In 1914, a luxury ship leaves Italy in order to scatter the ashes of a famous opera singer. A lovable bumbling journalist chronicles the voyage and meets the singer's many eccentric friends and admirers.
In a Medieval Roman chapel, now an oratorio, an elderly factotum sets up for rehearsal. The musicians arrive, joking and teasing. A union shop steward explains that a TV crew is there, talking to them is optional, and there will be no extra compensation. Musicians talk about their instruments. The German conductor arrives and puts them through their paces. He yells, he insults. The shop steward calls a 20 minute break. The conductor retreats to his dressing room and talks about how the world of music has changed, moving away from respect for the conductor. He returns to the rehearsal to find the orchestra in full revolt. What can bring them back to the music?Written by
the Orchestra as a microcosm of society, or a small Fellini exercise, you decide- I think it's both
In most of Federico Fellini's best films, he made big statements about the way we live and socialize with each other and deal with ourselves as much as the past, all within exciting, tragic-comic film-making style. Orchestra Rehearsal does the same, though in a shorter amount of time. We are given a (union) orchestra in Italy, who's members vary from young adults to the old timers, women, introverts, trouble makers, and so forth, who each have their own music of choice (or sometimes of necessity). The conductor is frustrated- he can barely get the orchestra to concentrate much less really practice, and the union problems get things caught in the way as they rip through the ironically happy and (typically) carnival-like pieces. There's a break taken, which is when everything starts to slowly, but surely, wind down and breakdown among the musicians. In the meantime a television crew stands by taking 'interviews' of the musicians, their opinions, their little 'off' moments, signaling the anarchy that will soon ensue.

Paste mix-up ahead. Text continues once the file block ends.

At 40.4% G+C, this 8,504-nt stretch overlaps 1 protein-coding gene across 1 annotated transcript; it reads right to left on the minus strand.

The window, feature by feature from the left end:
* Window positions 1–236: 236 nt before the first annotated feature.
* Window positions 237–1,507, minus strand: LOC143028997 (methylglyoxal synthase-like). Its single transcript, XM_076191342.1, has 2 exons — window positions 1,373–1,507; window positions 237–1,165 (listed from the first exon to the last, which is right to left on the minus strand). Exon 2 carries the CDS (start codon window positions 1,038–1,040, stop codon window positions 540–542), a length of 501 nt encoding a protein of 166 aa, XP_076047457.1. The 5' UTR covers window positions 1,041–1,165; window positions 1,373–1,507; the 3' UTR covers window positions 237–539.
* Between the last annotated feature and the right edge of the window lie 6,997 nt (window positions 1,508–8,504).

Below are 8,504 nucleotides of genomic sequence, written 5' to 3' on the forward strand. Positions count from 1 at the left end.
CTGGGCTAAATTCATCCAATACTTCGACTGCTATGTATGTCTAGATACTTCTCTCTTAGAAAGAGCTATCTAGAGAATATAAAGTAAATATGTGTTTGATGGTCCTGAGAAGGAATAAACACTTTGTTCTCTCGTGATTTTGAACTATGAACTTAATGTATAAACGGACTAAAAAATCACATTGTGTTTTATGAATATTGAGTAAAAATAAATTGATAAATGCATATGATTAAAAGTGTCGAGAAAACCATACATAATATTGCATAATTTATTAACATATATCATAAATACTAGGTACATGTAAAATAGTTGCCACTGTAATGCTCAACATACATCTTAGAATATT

The interviews themselves are some of the strongest, funniest parts of the film- the interviewers get (sometimes begrudgingly) words on their instruments, why they play, how they play, and what role their music has in the world. These interviews can also be hit-or-miss sometimes, and because of the constant dialog (there's sometimes barely a breath to be had, as is the beautiful claustrophobic style in Fellini's characters), there's almost too much information going on. There's also the tendency for the character(s), whom are mostly portrayed by un-professionals (to acting, not to music of course), to not be very convincing, or even a little boring (the conductor's monologue in his room, for example, is one of the weaker parts of the film for me). But then it does start to pick up in insane, trademark Fellini fashion as the musicians rebel, and an unexpected surprise comes heading their way.
It's likely that Orchestra Rehearsal isn't one of Fellini's very best films, but it is one that captivates as it bemuses, brings laughs as it does thought, and it isn't necessarily a wasteful experience (some may not like it much at all, at least in comparison to his masterpieces). Not to forget the incalculable, lasting power of Nina Rota's music, which drives the film's bombastic, heart-racing rehearsing scenes (there is also humor underneath much of the music, like when the musicians have their own little solos as jokes). There's something always satisfying when a composer is on the same page as the director he's writing for, and few were ever so in tune as Fellini and Rota. And even during some parts that don't add up, their combination helps out a lot. As mentioned before, one could even think deeper into the ideas and thoughts and characters in the film as almost a microcosm of society itself, its easy-going people, its hard-nosed people, its incendiaries, its nostalgics, and its normals and eccentrics. Or, one can just take the Fellini ride, so to speak, and enjoy some 70 minutes with Fellini & company.
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